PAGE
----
Case history 18.2
|Serum: calcium (corrected)||3.2 mmol/L|
|alkaline phosphatase||80 U/L|
|parathyroid hormone||below detection limit of the assay|
Imaging showed an irregularly enlarged left kidney with a distorted pelvicaliceal system. Arteriography demonstrated an abnormal circulation in the left kidney, strongly suggestive of a tumour. Skeletal survey and isotopic bone scan showed no evidence of metastatic disease and a chest radiograph was normal.
At operation, a tumour was found in the upper part of the left kidney. The patient underwent nephrectomy and made an uneventful recovery. Following the operation, his plasma calcium concentration decreased and subsequently remained normal.
The combination of hypercalcaemia and hypophosphataemia is compatible with excessive parathyroid hormone (PTH) secretion, although the plasma phosphate may be normal or even raised if there is renal impairment. The absence of detectable PTH suggests that secretion of the hormone by the parathyroid glands is suppressed, as would be expected were the hypercalcaemia to be due to some agent other than PTH. True ectopic secretion of PTH is very rare. In most cases, hypercalcaemia of malignancy is due to the secretion of PTHrP by tumours. This substance, which has some N-terminal amino acid sequence homology with PTH, binds to PTH receptors and has similar actions to PTH itself, but is not detected in most assays for PTH.
This condition is discussed in detail in Chapter 11. It is only rarely due to ectopic insulin secretion by non-β-cell tumours. Tumour-associated hypoglycaemia is usually associated with large mesenchymal tumours, such as retroperitoneal sarcoma, and is often due to the secretion of insulin-like growth factors (somatomedins) by the tumours.
Gynaecomastia may occur in patients with bronchial carcinomas, as a result of secretion of human chorionic gonadotrophin (hCG). Precocious puberty may develop in male children with hepatic tumours secreting hCG, but this is very rare. Secretion of erythropoietin is responsible for the polycythaemia that can occur in association with uterine fibromyomata and the rare tumour, cerebellar haemangioblastoma. Secretion of erythropoietin by adenocarcinomas of the kidney can cause polycythaemia, but this is not ectopic secretion because the kidneys are the normal source of this hormone. Some cases of acromegaly have been shown to be due to tumoral secretion of growth hormone-releasing hormone (GHRH, see pp. 117 and 128).
Paraneoplastic syndromes are common, but it must be remembered that an endocrine syndrome in a patient with a tumour may be due to coexistent endocrine disease and not necessarily to the secretion of a hormone or other factor by the tumour. There are also several non-endocrine paraneoplastic syndromes. Some of these may be immunologically mediated (e.g. the Lambert–Eaton syndrome, see p. 271), but the cause of others (e.g. paraneoplastic cerebellar syndrome) is uncertain.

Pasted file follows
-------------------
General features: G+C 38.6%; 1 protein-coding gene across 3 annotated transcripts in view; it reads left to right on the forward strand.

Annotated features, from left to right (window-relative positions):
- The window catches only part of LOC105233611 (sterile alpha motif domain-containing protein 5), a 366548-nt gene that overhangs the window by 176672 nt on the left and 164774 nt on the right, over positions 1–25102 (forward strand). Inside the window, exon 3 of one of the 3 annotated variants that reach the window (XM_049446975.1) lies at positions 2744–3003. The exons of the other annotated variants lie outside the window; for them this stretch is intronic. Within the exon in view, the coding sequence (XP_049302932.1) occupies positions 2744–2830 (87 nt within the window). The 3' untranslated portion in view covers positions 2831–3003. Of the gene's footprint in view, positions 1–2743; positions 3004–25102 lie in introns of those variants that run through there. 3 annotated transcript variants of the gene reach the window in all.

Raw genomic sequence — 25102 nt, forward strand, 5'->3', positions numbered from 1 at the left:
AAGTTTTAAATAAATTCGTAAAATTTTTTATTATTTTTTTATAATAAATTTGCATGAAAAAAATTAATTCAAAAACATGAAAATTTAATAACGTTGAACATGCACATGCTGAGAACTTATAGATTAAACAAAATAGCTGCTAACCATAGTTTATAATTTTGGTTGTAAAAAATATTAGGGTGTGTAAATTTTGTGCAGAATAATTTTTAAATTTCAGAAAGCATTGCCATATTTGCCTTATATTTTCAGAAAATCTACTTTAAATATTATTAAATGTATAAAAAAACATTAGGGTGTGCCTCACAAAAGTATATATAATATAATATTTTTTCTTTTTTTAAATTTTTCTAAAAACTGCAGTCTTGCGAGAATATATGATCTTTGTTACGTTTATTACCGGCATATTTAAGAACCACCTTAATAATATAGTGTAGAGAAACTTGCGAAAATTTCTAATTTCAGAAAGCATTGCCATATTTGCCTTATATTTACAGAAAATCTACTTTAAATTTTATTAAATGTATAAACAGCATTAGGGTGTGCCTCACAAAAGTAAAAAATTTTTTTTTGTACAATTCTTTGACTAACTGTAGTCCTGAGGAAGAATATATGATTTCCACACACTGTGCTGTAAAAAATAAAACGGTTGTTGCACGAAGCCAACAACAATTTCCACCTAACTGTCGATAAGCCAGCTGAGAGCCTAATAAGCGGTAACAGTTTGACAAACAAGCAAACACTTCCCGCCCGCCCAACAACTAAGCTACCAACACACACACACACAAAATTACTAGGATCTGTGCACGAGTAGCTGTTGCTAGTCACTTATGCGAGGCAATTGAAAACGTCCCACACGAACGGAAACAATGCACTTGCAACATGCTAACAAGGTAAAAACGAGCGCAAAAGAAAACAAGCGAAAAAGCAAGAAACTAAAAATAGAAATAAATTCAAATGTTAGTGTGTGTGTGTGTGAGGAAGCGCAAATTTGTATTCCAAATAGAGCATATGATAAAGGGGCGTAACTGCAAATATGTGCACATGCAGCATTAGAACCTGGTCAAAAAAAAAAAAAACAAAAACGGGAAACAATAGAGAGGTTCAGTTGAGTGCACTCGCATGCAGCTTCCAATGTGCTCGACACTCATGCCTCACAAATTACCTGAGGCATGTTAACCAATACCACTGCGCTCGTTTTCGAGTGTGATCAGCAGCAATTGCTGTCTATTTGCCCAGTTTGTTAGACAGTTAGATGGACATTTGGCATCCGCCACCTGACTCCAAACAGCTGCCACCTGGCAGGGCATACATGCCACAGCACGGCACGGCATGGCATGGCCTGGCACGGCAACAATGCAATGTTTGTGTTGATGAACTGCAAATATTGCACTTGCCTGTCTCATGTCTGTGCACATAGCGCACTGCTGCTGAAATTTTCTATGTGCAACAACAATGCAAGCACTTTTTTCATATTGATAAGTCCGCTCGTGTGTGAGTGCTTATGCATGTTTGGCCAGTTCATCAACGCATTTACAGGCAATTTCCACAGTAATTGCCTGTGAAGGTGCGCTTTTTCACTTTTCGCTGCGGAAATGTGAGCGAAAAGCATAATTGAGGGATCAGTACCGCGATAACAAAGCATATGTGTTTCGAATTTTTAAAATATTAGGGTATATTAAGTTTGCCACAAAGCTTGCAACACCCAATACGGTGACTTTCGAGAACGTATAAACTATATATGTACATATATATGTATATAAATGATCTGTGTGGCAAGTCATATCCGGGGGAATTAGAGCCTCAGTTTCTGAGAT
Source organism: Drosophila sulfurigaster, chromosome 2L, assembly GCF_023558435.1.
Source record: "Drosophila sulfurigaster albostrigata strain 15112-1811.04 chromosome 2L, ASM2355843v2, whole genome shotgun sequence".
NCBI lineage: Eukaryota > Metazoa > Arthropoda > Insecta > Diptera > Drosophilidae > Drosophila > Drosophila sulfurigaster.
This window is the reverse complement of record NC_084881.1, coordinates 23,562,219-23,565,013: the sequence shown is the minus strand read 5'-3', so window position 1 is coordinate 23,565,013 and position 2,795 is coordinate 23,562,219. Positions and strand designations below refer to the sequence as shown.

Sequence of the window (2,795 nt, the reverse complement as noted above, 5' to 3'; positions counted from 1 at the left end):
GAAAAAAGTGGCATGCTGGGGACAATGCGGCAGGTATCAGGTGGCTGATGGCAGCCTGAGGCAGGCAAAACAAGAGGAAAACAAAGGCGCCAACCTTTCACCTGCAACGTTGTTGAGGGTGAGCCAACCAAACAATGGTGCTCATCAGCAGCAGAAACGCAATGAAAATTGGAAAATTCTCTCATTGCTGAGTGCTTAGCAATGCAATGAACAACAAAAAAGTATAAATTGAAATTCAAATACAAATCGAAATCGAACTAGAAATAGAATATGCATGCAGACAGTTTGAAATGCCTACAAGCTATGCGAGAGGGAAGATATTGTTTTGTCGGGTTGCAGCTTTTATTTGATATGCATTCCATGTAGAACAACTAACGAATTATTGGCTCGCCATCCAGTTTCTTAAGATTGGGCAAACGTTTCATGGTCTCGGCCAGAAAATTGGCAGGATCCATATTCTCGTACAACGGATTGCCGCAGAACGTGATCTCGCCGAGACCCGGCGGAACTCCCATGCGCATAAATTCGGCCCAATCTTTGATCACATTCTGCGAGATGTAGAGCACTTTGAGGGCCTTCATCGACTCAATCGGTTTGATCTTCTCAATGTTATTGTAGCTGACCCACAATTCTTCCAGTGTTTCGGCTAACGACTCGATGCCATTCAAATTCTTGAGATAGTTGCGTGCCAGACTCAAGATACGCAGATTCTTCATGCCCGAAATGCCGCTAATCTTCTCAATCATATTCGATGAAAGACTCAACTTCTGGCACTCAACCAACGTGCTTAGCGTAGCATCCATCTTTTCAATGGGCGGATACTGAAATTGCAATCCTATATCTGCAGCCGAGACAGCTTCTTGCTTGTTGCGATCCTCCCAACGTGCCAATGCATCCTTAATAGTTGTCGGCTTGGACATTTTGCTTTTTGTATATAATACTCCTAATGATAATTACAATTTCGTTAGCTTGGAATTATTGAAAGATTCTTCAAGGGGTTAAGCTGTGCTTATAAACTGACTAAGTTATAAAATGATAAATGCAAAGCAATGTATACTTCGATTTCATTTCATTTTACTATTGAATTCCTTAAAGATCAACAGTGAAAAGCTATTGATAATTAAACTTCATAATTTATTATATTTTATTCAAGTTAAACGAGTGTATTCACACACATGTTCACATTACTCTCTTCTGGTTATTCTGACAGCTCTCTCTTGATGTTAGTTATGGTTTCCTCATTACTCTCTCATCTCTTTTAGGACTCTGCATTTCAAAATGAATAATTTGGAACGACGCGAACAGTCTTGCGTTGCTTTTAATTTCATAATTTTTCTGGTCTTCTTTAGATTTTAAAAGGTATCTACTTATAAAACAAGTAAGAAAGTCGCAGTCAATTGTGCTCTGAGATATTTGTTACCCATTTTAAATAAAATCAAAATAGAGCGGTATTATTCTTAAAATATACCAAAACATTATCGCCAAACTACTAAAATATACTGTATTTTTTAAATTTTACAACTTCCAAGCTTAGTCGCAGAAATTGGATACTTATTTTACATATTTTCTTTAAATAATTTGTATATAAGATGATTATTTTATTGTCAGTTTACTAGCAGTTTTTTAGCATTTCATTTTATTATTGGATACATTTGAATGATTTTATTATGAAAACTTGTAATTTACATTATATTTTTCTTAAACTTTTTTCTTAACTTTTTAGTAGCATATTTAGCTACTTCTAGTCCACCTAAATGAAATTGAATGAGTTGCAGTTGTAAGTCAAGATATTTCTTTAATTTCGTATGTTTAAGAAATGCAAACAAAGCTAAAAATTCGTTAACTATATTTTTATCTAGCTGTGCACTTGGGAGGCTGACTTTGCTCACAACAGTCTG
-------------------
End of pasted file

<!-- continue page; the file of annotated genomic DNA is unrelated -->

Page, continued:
Metabolic complications in patients with malignant disease are not always due to aberrant hormone secretion. They may be due to some other effect of the tumour, or develop as a consequence of treatment.
Renal failure can occur for many possible reasons. Causes include obstruction of the urinary tract, hypercalcaemia, direct infiltration of the kidneys (e.g. by lymphoma), Bence Jones proteinuria (in myeloma), antibiotics, cytotoxic drugs and the tumour lysis syndrome. This latter is the result of massive necrosis of tumour cells during treatment with cytotoxic drugs. Features include hyperkalaemia, hyperuricaemia, hyperphosphataemia and hypocalcaemia. It is particularly likely to occur with large, chemosensitive tumours such as some lymphomas, and with leukaemias, and can cause acute renal failure. Preventive measures include the maintenance of adequate hydration, giving allopurinol to inhibit uric acid synthesis, and careful monitoring of fluid and electrolyte status. Some drugs (e.g. rasburicase) that may be given to promote uric acid breakdown in vivo continue to act in vitro after a specimen of blood is withdrawn and may produce a spuriously low value when the concentration of uric acid is measured.
Hypomagnesaemia (often accompanied by hypokalaemia) is a particular complication of treatment with cytotoxic drugs that affect the proximal renal tubules, such as cisplatin, which is frequently used in ovarian cancer. Massive renal loss of potassium can occur in patients requiring treatment with amphotericin for fungal infections, which can develop as a result of the immunosuppressive effect of some tumours and cytotoxic drugs.